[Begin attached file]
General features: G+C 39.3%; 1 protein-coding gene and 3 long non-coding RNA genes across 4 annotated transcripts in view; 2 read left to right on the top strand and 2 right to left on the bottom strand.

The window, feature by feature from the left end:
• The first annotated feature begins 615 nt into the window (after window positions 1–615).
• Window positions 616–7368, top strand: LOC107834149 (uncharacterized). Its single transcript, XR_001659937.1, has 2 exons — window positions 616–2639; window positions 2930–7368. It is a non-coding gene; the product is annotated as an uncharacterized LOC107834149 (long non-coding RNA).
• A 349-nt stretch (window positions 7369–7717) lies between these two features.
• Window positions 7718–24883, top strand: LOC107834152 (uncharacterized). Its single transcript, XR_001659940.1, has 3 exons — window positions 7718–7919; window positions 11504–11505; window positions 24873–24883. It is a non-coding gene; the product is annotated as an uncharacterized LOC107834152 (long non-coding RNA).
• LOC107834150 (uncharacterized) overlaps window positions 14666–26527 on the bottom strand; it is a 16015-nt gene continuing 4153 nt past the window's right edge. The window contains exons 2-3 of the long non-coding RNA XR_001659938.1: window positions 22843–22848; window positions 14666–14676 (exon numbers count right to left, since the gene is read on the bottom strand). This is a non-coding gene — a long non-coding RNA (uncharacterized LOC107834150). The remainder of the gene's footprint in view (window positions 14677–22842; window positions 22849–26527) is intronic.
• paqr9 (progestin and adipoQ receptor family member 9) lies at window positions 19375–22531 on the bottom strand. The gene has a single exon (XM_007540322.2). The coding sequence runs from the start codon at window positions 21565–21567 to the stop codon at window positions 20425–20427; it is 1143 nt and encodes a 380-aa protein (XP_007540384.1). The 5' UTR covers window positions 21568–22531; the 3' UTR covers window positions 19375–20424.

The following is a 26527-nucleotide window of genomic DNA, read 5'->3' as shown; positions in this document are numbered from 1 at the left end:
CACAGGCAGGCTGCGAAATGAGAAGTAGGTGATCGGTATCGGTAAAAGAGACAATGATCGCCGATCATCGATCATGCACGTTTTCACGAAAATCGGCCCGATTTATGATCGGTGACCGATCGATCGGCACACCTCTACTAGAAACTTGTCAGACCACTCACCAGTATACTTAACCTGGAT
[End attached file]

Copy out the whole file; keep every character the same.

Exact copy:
General features: G+C 39.3%; 1 protein-coding gene and 3 long non-coding RNA genes across 4 annotated transcripts in view; 2 read left to right on the top strand and 2 right to left on the bottom strand.

The window, feature by feature from the left end:
• The first annotated feature begins 615 nt into the window (after window positions 1–615).
• Window positions 616–7368, top strand: LOC107834149 (uncharacterized). Its single transcript, XR_001659937.1, has 2 exons — window positions 616–2639; window positions 2930–7368. It is a non-coding gene; the product is annotated as an uncharacterized LOC107834149 (long non-coding RNA).
• A 349-nt stretch (window positions 7369–7717) lies between these two features.
• Window positions 7718–24883, top strand: LOC107834152 (uncharacterized). Its single transcript, XR_001659940.1, has 3 exons — window positions 7718–7919; window positions 11504–11505; window positions 24873–24883. It is a non-coding gene; the product is annotated as an uncharacterized LOC107834152 (long non-coding RNA).
• LOC107834150 (uncharacterized) overlaps window positions 14666–26527 on the bottom strand; it is a 16015-nt gene continuing 4153 nt past the window's right edge. The window contains exons 2-3 of the long non-coding RNA XR_001659938.1: window positions 22843–22848; window positions 14666–14676 (exon numbers count right to left, since the gene is read on the bottom strand). This is a non-coding gene — a long non-coding RNA (uncharacterized LOC107834150). The remainder of the gene's footprint in view (window positions 14677–22842; window positions 22849–26527) is intronic.
• paqr9 (progestin and adipoQ receptor family member 9) lies at window positions 19375–22531 on the bottom strand. The gene has a single exon (XM_007540322.2). The coding sequence runs from the start codon at window positions 21565–21567 to the stop codon at window positions 20425–20427; it is 1143 nt and encodes a 380-aa protein (XP_007540384.1). The 5' UTR covers window positions 21568–22531; the 3' UTR covers window positions 19375–20424.

The following is a 26527-nucleotide window of genomic DNA, read 5'->3' as shown; positions in this document are numbered from 1 at the left end:
CACAGGCAGGCTGCGAAATGAGAAGTAGGTGATCGGTATCGGTAAAAGAGACAATGATCGCCGATCATCGATCATGCACGTTTTCACGAAAATCGGCCCGATTTATGATCGGTGACCGATCGATCGGCACACCTCTACTAGAAACTTGTCAGACCACTCACCAGTATACTTAACCTGGAT